Gene Detroyer

Why aren’t dietitians or other nutritional experts widely accessible at grocery stores dispensing nutrition advice? Good nutrition advice means fewer sales for the supermarket. If the grocer were genuinely concerned, they would delist many of the less nutritional items.

Since 1961, Americans have been eating almost 30 percent more per capita. That 30 percent is more revenue and profit from selling unnecessary products.

Phil Rubin

The health insurers will be first in line to partner with grocers for this. As drugstores position around wellness it’s not surprising that there is research and planning surrounding this approach. Obviously it can’t be done via “patrols” but needs to be a source of information that interested customers seek out. Why not add it as a benefit to a shopping app instead? The applications already exist but perhaps not in every grocer’s app.

Dick Seesel

Given that the vast majority of the food sold in my neighborhood Kroger store is bad for you (and it’s not just Kroger), I see the presence of a dietitian as more about optics than a real attempt to change consumer behavior. This is hardly the same thing as CVS deciding to drop tobacco products as a meaningful effort to “sell” health.

Frankly, I’d rather see Kroger spend the payroll on better restocking of its shelves and more open checkout lanes.

Shep Hyken

I’ve enjoyed reading my fellow BrainTrust members’ comments. I don’t think the grocery store wants to shame people into healthy eating. If so, they would stop selling “less healthy” food choices. Instead, I see this as a tremendous value to the consumer. If I want to eat healthier, having someone in the store to guide me is a great value.

Ken Lonyai

Ridiculous marketing hype.

A six-month study is not sufficient enough to make lifestyle impact determinations and according to the study summary “Blood pressure was not improved by dietary intervention.” So what was the measure of success – a change in DASH scores? So what?

When CVS decided that it wanted to take a stand for health consciousness it stopped selling cigarettes. Kroger has patrolling dietitians yet sells a plethora of junk food and processed food with junk ingredients. If Colleen Lindholz was truthful in Kroger’s position about food as medicine, the store would emulate CVS and get the garbage items off of their shelves. Until that’s done, this in nothing more than a marketing exercise, even with the apparent support of outsiders.

7 months 17 days ago

I do not doubt the validity of Kroger’s findings, nor their good intentions to provide consumers with reliable nutritional counseling. But it should be voluntary. It seems to me that this is another example of trying to make someone else responsible for decisions and choices that we make. Do we really believe that consumers are ignorant of basic nutritional choices? That they don’t know that fruits and vegetables are better than chips and soda? Educate and inform to the best of your ability but, at the end of the day, this is still America and people have the freedom to choose – even if you don’t agree with their choices. And to be responsible for the consequences themselves.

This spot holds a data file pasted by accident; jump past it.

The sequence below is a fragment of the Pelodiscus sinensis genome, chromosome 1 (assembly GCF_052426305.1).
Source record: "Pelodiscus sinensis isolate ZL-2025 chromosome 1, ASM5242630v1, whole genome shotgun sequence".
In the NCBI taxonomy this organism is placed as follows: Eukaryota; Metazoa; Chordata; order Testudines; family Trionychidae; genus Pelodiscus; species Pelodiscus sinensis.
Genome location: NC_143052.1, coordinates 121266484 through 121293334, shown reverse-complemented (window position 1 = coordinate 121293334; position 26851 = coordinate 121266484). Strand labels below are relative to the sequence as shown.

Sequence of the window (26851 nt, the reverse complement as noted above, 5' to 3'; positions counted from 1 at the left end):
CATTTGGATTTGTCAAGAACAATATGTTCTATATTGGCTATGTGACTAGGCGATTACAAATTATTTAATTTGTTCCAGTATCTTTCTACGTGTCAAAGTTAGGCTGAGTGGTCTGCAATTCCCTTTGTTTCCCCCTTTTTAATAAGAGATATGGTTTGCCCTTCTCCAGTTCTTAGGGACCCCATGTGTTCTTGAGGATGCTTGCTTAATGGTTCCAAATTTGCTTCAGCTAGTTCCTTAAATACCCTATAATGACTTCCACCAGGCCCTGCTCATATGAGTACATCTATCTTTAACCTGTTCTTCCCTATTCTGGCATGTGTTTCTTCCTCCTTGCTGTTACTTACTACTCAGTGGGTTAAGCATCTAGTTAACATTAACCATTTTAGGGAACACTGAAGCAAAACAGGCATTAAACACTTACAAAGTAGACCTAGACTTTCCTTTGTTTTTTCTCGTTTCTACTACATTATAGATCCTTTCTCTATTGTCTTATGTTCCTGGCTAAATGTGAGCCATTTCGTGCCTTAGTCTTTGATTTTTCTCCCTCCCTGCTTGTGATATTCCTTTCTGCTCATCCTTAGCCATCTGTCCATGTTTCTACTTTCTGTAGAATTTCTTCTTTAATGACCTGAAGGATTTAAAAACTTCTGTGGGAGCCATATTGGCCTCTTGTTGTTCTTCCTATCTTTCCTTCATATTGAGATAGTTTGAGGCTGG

David Slavick

Seriously? Who funded the study — was it Kroger? CVS dropped tobacco products — makes perfect sense. Was a significant decision that reduces traffic, shifts to C-Stores, etc. Will Kroger adjust the products they sell to promote healthy eating habits? I’d suggest starting with a much better produce department, and drop the deep fried wings, salty snacks and sugar-laden baked goods.

Gwen Morrison

Giant Eagle has had dietitians in their stores for years and for a subset of customers, this has established incredible loyalty. I’ve heard shoppers (selected for an annual meeting) describe how their Giant Eagle dietitian worked with them personally to evaluate labels, identify certain prepared foods to avoid and get really familiar with the produce department.

The testimonials celebrated customer weight loss and renewed energy and appreciation for the long-term health benefits of a balanced diet. A quick desktop search indicates expansion of Giant Eagle’s program to identify healthy foods for their shoppers.

Craig Sundstrom

I don’t know that Tom’s analogy holds: in-aisle plumbing advice — to the extent that it even exists, where does he shop, anyway? — is designed to acquaint shoppers with various brands/features with which they have little or no normal interaction. More to the point, the shopper most likely has identified a clear need, and has a set of questions/requirements. Few people go to the grocery for a tutorial on what to buy; and while this program is designed to show them what they’ve been missing, I have low confidence it will be greeted warmly: Do you recommend low-cal or no-cal for my Jack and Coke?…”Uhm, well…”